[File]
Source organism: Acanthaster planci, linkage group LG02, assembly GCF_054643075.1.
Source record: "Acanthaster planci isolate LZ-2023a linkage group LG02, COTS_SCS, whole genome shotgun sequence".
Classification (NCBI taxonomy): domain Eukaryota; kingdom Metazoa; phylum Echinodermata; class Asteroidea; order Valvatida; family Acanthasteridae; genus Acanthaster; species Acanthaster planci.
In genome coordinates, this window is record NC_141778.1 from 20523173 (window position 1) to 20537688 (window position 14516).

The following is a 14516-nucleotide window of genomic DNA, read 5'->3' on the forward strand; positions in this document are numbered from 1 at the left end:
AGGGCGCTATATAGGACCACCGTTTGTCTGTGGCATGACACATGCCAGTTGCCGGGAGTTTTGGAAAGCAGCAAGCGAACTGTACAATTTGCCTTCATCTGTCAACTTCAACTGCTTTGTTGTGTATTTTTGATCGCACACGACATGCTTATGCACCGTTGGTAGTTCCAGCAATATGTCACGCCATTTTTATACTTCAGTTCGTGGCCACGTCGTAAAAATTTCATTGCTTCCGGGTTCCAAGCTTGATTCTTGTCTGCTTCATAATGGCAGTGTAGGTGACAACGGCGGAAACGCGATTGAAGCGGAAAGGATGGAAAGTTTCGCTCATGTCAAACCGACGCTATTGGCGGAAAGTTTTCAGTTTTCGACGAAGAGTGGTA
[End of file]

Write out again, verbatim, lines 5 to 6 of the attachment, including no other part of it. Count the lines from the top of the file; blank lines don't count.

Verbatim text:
The following is a 14516-nucleotide window of genomic DNA, read 5'->3' on the forward strand; positions in this document are numbered from 1 at the left end:
AGGGCGCTATATAGGACCACCGTTTGTCTGTGGCATGACACATGCCAGTTGCCGGGAGTTTTGGAAAGCAGCAAGCGAACTGTACAATTTGCCTTCATCTGTCAACTTCAACTGCTTTGTTGTGTATTTTTGATCGCACACGACATGCTTATGCACCGTTGGTAGTTCCAGCAATATGTCACGCCATTTTTATACTTCAGTTCGTGGCCACGTCGTAAAAATTTCATTGCTTCCGGGTTCCAAGCTTGATTCTTGTCTGCTTCATAATGGCAGTGTAGGTGACAACGGCGGAAACGCGATTGAAGCGGAAAGGATGGAAAGTTTCGCTCATGTCAAACCGACGCTATTGGCGGAAAGTTTTCAGTTTTCGACGAAGAGTGGTA